We spoke with a PhD student from the lab, Lukas Jarzembowski, “My research focuses mostly on the mechanisms of how calcium enters the cell, specifically how this is dysregulated in neurons and in the pre synapse for neural transmission. I am studying this at a single synapse level with primary hippocampal neurons using imaging and optical physiology tools.”

“One calcium entry route is through ion channels which interact with the endoplasmic reticulum (ER), I am using GCaMP fluorescent calcium sensors targeted to different cellular compartments to understand the role of this pathway in neural transmission.”

Figure 1: A video of primary hippocampal neurons expressing a pre-synaptic jGCaMP8f calcium indicator. Images show a whole neuronal network and the calcium activity after stimulation, where each dot is a single synapse. Video acquired with Kinetix22 in Sensitivity mode at 88 fps, 10 ms exposure time.
Figure 2: A Z-plot of activity over time, based on the samples in Figure 1. The graph shows a quiescent period in the beginning, followed by spikes of activity across the whole neuronal network, increasing in intensity.


Mr Jarzembowski further described the imaging challenges of this application, “We are using a low light dose with our live primary neural cells, so the signal from GCaMP is quite low. Also, the pre-synapse is already quite tiny, and in the ER the pre-synapse is even tinier, so it is a very small volume containing very little GCaMP. Responses from individual synapses are also unpredictable, so I need to be able to record very faint signals from as many synapses as possible.”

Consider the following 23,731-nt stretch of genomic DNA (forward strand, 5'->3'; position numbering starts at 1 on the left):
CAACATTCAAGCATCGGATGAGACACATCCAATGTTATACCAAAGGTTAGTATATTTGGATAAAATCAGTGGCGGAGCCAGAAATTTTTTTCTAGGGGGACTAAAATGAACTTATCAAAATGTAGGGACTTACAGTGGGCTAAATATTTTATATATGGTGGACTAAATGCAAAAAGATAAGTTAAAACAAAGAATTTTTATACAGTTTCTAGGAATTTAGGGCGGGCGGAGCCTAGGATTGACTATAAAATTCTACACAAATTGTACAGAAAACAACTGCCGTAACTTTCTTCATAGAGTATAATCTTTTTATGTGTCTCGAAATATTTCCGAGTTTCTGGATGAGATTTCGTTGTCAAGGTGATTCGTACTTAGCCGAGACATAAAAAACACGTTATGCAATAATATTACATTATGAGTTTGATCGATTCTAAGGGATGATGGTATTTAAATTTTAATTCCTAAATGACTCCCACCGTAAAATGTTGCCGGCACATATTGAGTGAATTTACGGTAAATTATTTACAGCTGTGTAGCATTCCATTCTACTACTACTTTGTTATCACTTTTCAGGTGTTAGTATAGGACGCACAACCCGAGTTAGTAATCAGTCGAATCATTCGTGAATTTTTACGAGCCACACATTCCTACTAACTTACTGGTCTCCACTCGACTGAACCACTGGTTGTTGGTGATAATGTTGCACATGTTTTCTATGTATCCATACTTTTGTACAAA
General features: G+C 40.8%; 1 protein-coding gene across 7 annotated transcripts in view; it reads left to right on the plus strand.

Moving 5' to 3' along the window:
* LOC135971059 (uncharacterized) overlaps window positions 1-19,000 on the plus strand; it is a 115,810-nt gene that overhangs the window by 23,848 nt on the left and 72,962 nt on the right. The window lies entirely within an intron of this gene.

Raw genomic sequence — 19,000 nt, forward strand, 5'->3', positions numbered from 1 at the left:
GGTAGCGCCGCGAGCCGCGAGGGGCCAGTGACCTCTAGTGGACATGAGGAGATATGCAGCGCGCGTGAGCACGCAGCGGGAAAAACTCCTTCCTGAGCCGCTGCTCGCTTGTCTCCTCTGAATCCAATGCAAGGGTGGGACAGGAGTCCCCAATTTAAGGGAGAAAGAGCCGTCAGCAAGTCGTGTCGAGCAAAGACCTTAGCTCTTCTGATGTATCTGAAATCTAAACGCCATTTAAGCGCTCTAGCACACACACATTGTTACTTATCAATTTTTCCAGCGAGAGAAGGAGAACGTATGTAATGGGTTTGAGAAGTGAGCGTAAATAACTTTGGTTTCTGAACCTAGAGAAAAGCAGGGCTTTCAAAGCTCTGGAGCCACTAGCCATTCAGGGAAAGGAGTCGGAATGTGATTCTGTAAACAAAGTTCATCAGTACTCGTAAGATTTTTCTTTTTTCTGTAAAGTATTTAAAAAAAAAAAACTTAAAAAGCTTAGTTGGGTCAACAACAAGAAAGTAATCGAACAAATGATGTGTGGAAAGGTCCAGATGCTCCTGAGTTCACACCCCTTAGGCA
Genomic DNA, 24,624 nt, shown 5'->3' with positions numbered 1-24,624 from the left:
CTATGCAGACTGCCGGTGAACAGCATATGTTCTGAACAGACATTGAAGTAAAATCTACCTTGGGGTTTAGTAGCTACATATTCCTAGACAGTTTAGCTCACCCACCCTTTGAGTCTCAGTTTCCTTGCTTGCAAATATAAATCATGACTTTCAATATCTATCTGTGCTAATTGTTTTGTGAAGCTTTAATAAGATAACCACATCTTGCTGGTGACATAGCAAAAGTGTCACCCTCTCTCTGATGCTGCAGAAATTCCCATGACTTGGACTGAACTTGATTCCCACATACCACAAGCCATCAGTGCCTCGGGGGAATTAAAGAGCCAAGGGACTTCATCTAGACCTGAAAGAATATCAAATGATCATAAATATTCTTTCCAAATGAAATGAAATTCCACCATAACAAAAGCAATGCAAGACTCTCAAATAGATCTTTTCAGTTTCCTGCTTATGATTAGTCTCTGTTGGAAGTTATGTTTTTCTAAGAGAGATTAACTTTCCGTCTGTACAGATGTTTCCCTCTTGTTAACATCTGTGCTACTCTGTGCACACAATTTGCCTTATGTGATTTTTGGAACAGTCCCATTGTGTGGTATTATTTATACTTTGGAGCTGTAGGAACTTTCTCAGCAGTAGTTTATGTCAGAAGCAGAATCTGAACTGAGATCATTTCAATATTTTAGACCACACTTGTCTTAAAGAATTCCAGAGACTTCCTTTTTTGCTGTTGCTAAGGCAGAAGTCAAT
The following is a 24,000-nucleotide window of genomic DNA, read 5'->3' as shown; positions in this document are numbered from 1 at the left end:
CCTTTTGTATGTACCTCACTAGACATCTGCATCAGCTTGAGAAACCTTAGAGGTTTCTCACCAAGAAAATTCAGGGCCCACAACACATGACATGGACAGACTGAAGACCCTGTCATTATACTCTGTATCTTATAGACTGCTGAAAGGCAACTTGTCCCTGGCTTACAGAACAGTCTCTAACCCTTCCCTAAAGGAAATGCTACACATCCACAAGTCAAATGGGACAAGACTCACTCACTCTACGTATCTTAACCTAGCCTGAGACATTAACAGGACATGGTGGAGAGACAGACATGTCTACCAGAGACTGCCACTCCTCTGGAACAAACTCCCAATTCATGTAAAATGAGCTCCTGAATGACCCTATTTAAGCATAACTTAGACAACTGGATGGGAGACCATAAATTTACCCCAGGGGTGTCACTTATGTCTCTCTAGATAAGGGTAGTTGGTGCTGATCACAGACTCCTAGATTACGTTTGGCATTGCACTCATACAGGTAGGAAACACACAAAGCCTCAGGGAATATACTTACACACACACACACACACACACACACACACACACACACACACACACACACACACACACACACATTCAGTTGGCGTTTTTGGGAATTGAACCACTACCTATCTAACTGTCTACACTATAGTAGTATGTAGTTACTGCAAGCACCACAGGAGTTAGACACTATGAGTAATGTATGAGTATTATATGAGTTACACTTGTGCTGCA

“Ideally, I want to image at around 40 fps across the full FOV, but in the future, I may want to perform voltage imaging, which requires a much faster acquisition speed. As for resolution, I am looking for calcium signals in sub-cellular compartments, we have a Prime 95B on our Zeiss system which works perfectly fine, but the pixels are a little too large for our magnification and we want higher resolution, so we need a smaller pixel size.”

“We also have a Photometrics Evolve EMCCD and while it was sensitive, the FOV was way too small and it doesn’t make sense for me to do any experiments there.”